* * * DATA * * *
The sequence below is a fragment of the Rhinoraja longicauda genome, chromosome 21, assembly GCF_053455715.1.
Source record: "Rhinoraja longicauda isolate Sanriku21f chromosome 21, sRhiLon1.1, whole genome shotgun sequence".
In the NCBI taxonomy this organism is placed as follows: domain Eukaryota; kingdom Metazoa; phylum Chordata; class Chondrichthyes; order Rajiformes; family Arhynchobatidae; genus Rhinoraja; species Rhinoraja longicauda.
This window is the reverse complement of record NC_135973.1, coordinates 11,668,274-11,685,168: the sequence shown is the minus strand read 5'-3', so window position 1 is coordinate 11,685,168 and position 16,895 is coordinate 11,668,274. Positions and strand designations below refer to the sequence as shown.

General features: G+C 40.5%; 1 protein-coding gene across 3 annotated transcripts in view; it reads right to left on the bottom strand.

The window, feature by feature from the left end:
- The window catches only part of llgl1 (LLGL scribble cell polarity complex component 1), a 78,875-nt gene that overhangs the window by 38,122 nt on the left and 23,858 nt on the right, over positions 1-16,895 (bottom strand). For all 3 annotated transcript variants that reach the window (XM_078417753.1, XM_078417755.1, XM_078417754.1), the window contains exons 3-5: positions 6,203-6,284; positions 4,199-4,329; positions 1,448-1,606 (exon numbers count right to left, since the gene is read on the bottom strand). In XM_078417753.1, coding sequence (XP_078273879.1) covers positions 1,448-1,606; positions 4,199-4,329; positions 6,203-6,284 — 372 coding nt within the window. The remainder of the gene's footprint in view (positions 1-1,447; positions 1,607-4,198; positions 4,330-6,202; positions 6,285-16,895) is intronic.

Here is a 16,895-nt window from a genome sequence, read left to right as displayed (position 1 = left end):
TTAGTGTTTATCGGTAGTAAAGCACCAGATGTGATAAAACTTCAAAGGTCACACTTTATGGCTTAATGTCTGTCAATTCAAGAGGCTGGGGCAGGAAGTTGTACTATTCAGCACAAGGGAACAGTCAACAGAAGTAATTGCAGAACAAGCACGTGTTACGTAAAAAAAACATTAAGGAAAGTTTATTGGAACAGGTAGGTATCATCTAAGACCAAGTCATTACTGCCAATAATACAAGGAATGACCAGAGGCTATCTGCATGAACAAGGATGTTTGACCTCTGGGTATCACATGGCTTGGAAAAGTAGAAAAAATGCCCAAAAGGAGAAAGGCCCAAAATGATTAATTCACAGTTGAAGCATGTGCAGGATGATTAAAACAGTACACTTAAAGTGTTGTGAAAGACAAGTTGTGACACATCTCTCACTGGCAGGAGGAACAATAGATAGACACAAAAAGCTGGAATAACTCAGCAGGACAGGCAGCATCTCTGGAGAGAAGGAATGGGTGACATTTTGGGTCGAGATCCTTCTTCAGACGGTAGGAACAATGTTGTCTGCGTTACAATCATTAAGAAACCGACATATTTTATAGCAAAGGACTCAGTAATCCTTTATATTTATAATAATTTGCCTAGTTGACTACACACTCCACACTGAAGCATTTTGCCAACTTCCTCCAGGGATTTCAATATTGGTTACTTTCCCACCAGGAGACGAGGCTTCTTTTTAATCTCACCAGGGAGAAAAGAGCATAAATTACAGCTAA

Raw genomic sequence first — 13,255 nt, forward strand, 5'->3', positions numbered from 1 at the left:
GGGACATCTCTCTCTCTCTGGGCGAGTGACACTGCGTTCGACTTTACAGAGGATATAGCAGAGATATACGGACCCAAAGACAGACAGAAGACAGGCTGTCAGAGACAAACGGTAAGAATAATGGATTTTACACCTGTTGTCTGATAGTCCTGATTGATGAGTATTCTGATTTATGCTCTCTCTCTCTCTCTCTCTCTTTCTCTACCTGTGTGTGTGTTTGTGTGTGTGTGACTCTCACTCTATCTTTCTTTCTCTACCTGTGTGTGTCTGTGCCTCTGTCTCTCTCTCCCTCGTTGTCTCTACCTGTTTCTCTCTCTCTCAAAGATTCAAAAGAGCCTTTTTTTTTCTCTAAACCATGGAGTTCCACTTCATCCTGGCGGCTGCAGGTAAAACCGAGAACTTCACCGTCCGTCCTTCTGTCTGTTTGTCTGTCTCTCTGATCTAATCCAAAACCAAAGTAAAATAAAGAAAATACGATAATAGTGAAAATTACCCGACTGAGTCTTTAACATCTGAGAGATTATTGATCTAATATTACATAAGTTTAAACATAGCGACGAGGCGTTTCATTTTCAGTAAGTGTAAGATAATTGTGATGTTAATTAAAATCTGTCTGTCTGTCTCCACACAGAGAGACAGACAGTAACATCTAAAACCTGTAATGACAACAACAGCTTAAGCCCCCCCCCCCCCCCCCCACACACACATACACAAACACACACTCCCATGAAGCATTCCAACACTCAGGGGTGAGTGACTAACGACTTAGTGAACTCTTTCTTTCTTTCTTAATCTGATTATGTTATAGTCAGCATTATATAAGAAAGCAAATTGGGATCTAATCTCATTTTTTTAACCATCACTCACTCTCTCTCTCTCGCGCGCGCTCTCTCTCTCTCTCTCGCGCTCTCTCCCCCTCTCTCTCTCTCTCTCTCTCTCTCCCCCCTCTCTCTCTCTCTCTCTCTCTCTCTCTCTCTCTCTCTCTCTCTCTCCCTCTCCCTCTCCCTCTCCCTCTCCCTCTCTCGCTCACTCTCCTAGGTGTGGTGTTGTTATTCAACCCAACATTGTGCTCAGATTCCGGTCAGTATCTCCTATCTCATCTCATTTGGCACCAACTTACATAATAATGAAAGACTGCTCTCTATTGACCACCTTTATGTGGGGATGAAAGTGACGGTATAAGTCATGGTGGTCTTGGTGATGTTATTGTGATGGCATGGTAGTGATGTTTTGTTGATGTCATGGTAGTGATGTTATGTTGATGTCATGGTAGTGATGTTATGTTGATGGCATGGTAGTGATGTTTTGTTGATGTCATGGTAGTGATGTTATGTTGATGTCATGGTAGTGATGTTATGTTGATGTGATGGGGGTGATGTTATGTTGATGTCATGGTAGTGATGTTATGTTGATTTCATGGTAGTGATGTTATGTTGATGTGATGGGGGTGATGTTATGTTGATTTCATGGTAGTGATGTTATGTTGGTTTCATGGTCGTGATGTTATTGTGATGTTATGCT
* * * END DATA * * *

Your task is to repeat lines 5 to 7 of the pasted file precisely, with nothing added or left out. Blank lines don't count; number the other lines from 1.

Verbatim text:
General features: G+C 40.5%; 1 protein-coding gene across 3 annotated transcripts in view; it reads right to left on the bottom strand.

The window, feature by feature from the left end:
- The window catches only part of llgl1 (LLGL scribble cell polarity complex component 1), a 78,875-nt gene that overhangs the window by 38,122 nt on the left and 23,858 nt on the right, over positions 1-16,895 (bottom strand). For all 3 annotated transcript variants that reach the window (XM_078417753.1, XM_078417755.1, XM_078417754.1), the window contains exons 3-5: positions 6,203-6,284; positions 4,199-4,329; positions 1,448-1,606 (exon numbers count right to left, since the gene is read on the bottom strand). In XM_078417753.1, coding sequence (XP_078273879.1) covers positions 1,448-1,606; positions 4,199-4,329; positions 6,203-6,284 — 372 coding nt within the window. The remainder of the gene's footprint in view (positions 1-1,447; positions 1,607-4,198; positions 4,330-6,202; positions 6,285-16,895) is intronic.